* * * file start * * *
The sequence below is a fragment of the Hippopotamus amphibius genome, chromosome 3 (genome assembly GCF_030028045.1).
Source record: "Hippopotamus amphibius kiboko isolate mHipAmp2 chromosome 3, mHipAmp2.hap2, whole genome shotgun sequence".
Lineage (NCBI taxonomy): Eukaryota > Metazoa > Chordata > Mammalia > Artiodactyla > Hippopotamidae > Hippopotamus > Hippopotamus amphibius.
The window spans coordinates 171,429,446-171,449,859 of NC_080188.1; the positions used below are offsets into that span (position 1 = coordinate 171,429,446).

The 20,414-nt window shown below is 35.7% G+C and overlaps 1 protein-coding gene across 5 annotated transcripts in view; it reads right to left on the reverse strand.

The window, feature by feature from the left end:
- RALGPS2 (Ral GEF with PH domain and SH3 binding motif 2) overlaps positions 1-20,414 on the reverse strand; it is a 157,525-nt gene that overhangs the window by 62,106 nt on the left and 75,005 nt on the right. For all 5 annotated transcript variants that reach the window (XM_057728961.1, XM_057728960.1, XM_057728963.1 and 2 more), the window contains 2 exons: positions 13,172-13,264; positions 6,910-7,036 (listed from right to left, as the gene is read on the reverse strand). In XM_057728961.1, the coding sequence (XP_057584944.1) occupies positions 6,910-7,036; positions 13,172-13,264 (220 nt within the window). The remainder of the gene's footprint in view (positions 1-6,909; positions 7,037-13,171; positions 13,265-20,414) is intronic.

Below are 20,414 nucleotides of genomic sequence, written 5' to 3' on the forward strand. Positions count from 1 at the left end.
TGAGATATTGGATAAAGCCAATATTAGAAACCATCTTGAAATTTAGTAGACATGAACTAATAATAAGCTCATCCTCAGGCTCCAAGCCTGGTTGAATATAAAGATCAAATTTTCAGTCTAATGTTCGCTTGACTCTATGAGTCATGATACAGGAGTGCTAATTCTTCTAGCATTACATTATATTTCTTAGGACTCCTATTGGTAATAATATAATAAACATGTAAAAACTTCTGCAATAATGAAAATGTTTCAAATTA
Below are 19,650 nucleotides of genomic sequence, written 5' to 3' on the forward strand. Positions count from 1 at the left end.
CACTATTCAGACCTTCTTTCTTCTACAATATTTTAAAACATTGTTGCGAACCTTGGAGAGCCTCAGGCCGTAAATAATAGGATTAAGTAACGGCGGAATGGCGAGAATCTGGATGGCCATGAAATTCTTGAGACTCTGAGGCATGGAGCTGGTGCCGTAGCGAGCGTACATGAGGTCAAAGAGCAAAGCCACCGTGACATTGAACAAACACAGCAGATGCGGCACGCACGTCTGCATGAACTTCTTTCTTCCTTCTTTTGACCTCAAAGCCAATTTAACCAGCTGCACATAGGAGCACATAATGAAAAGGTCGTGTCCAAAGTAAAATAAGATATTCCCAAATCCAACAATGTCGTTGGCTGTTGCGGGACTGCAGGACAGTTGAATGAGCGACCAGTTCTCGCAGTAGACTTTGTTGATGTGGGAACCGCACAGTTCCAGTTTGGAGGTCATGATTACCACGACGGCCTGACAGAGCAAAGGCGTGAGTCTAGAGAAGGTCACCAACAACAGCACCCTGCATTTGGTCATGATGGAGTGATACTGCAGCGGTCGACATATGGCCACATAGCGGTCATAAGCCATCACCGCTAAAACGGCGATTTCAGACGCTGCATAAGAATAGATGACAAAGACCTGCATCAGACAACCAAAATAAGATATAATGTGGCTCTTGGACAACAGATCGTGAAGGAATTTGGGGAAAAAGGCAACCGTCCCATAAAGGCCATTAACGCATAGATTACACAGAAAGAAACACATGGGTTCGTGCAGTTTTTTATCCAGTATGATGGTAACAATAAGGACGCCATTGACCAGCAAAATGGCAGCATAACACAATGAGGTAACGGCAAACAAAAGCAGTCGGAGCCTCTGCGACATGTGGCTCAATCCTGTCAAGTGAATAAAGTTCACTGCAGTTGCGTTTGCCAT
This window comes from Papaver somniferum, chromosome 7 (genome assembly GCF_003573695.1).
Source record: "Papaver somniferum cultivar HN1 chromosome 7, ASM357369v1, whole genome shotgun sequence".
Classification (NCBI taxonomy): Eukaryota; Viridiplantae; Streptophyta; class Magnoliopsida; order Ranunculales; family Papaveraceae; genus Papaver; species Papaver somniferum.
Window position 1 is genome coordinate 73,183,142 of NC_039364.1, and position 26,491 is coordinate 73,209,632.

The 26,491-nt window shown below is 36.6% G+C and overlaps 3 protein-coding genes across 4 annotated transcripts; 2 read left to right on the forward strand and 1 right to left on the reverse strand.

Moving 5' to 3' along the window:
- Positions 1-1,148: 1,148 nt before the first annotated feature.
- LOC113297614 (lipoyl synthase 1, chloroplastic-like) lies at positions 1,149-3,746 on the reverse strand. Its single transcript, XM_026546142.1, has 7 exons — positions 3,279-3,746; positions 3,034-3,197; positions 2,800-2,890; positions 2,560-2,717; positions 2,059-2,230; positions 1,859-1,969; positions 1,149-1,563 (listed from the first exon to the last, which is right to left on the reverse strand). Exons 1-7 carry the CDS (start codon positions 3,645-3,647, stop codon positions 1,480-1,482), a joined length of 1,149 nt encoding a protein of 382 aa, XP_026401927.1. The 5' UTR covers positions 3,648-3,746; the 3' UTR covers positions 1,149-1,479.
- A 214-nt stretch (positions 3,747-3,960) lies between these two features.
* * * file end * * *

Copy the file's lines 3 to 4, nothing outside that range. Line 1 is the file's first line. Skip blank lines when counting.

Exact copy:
Lineage (NCBI taxonomy): Eukaryota > Metazoa > Chordata > Mammalia > Artiodactyla > Hippopotamidae > Hippopotamus > Hippopotamus amphibius.
The window spans coordinates 171,429,446-171,449,859 of NC_080188.1; the positions used below are offsets into that span (position 1 = coordinate 171,429,446).